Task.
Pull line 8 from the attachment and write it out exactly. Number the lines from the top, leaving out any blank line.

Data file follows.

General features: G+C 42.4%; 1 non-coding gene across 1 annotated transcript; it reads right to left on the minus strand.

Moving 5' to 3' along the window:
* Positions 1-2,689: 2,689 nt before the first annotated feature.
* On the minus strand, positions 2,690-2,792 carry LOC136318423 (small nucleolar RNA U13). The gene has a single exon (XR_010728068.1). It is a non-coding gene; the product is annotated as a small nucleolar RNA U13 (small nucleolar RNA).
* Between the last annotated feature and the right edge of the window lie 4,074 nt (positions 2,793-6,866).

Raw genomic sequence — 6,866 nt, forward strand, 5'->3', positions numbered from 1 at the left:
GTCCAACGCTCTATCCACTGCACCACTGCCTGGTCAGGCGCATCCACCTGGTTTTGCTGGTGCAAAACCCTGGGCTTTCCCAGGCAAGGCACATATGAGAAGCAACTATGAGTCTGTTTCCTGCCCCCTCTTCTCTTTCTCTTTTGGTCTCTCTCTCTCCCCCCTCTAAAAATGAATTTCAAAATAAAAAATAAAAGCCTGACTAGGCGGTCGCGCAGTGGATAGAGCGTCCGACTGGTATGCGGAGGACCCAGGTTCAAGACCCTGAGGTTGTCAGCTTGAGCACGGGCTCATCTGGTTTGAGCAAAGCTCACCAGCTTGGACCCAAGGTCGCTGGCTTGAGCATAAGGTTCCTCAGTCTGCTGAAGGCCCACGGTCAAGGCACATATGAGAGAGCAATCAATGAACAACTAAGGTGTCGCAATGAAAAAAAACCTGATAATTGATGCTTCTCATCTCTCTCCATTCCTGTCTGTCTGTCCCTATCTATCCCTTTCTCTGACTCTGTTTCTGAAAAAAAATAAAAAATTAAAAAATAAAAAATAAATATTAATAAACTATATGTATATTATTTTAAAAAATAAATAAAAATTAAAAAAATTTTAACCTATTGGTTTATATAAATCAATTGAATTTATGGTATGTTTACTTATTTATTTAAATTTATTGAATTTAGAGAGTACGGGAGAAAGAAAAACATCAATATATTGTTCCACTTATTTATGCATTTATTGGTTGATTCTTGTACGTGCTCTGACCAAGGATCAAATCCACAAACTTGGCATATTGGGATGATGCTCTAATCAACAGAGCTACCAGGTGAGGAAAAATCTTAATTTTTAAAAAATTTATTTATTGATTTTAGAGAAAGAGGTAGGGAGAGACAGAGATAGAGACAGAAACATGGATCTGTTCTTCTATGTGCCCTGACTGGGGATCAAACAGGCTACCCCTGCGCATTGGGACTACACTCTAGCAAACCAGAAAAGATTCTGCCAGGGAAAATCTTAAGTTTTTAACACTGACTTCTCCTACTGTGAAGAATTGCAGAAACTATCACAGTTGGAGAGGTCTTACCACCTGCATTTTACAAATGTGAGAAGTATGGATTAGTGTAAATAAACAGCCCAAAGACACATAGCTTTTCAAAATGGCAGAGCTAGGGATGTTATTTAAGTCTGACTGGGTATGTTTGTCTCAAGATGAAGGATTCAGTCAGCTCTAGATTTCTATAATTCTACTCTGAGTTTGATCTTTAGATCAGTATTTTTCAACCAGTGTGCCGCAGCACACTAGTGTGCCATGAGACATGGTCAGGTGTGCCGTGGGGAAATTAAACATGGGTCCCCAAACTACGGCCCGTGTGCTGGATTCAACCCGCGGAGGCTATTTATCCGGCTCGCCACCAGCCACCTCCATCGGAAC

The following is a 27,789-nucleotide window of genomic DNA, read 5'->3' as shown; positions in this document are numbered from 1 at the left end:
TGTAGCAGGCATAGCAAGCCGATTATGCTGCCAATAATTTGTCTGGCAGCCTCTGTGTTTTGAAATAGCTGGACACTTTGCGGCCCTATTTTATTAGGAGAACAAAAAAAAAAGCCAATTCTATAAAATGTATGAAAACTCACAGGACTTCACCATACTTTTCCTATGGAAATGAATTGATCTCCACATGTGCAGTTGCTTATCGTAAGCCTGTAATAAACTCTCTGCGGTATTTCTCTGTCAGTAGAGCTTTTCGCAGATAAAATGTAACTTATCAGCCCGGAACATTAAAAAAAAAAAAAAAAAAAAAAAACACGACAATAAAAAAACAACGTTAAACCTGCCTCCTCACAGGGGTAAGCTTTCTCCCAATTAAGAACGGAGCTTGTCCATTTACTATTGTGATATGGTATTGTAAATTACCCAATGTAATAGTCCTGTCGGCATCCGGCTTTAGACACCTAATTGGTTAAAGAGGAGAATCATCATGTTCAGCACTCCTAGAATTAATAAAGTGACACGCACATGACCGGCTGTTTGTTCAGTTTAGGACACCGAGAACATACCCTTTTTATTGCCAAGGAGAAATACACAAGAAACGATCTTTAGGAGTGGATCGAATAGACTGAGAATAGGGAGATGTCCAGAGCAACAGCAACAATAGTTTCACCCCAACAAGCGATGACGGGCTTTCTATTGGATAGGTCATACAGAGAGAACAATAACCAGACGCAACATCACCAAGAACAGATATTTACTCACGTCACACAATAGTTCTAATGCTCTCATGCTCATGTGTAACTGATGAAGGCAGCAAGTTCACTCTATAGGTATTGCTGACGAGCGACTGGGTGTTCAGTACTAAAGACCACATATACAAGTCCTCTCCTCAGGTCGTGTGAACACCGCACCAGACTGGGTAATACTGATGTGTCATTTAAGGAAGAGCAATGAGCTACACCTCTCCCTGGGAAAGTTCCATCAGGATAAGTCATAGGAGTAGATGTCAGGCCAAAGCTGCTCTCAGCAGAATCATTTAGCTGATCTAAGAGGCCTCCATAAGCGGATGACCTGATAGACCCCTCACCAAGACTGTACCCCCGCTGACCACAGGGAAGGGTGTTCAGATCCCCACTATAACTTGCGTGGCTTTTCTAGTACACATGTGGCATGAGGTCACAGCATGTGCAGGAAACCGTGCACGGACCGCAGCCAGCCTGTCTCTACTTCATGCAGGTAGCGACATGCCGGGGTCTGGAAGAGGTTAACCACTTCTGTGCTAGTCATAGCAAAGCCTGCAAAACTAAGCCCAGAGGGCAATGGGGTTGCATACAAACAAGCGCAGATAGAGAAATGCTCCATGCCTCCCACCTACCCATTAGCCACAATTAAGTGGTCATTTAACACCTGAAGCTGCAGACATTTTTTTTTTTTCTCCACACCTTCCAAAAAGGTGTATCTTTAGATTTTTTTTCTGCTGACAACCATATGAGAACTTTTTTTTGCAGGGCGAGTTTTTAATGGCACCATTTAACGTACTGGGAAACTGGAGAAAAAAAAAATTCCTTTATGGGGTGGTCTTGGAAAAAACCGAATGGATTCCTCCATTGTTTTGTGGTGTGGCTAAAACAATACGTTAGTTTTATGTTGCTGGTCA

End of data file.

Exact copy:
The following is a 27,789-nucleotide window of genomic DNA, read 5'->3' as shown; positions in this document are numbered from 1 at the left end: